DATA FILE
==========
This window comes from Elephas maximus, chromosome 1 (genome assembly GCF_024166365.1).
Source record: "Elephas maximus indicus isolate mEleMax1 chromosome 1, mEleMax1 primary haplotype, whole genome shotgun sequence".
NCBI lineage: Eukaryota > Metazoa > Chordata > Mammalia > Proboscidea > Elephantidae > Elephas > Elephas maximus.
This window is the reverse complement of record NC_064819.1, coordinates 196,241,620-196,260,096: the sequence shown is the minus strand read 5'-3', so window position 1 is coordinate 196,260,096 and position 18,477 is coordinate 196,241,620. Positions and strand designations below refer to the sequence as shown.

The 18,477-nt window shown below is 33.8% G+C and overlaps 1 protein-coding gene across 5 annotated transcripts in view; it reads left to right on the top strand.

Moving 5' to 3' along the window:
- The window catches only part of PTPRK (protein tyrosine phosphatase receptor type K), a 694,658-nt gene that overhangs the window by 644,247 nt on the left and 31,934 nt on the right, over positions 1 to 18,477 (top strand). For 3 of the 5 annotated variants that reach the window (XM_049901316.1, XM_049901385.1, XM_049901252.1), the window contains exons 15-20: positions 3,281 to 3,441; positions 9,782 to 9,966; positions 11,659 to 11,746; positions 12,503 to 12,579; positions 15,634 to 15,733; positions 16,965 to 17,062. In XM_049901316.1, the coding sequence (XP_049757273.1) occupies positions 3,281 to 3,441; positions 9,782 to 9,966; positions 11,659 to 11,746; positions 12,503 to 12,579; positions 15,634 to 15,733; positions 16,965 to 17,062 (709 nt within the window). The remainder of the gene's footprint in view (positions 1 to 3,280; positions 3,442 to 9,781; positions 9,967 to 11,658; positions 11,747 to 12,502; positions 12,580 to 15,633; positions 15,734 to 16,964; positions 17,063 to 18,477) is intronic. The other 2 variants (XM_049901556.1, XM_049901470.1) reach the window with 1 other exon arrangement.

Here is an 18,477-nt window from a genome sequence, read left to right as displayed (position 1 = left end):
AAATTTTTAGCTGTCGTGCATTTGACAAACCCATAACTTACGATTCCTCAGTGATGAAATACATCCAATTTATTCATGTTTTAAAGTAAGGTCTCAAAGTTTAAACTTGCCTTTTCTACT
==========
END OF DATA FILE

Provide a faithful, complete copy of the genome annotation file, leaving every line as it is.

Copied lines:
This window comes from Elephas maximus, chromosome 1 (genome assembly GCF_024166365.1).
Source record: "Elephas maximus indicus isolate mEleMax1 chromosome 1, mEleMax1 primary haplotype, whole genome shotgun sequence".
NCBI lineage: Eukaryota > Metazoa > Chordata > Mammalia > Proboscidea > Elephantidae > Elephas > Elephas maximus.
This window is the reverse complement of record NC_064819.1, coordinates 196,241,620-196,260,096: the sequence shown is the minus strand read 5'-3', so window position 1 is coordinate 196,260,096 and position 18,477 is coordinate 196,241,620. Positions and strand designations below refer to the sequence as shown.

The 18,477-nt window shown below is 33.8% G+C and overlaps 1 protein-coding gene across 5 annotated transcripts in view; it reads left to right on the top strand.

Moving 5' to 3' along the window:
- The window catches only part of PTPRK (protein tyrosine phosphatase receptor type K), a 694,658-nt gene that overhangs the window by 644,247 nt on the left and 31,934 nt on the right, over positions 1 to 18,477 (top strand). For 3 of the 5 annotated variants that reach the window (XM_049901316.1, XM_049901385.1, XM_049901252.1), the window contains exons 15-20: positions 3,281 to 3,441; positions 9,782 to 9,966; positions 11,659 to 11,746; positions 12,503 to 12,579; positions 15,634 to 15,733; positions 16,965 to 17,062. In XM_049901316.1, the coding sequence (XP_049757273.1) occupies positions 3,281 to 3,441; positions 9,782 to 9,966; positions 11,659 to 11,746; positions 12,503 to 12,579; positions 15,634 to 15,733; positions 16,965 to 17,062 (709 nt within the window). The remainder of the gene's footprint in view (positions 1 to 3,280; positions 3,442 to 9,781; positions 9,967 to 11,658; positions 11,747 to 12,502; positions 12,580 to 15,633; positions 15,734 to 16,964; positions 17,063 to 18,477) is intronic. The other 2 variants (XM_049901556.1, XM_049901470.1) reach the window with 1 other exon arrangement.

Here is an 18,477-nt window from a genome sequence, read left to right as displayed (position 1 = left end):
AAATTTTTAGCTGTCGTGCATTTGACAAACCCATAACTTACGATTCCTCAGTGATGAAATACATCCAATTTATTCATGTTTTAAAGTAAGGTCTCAAAGTTTAAACTTGCCTTTTCTACT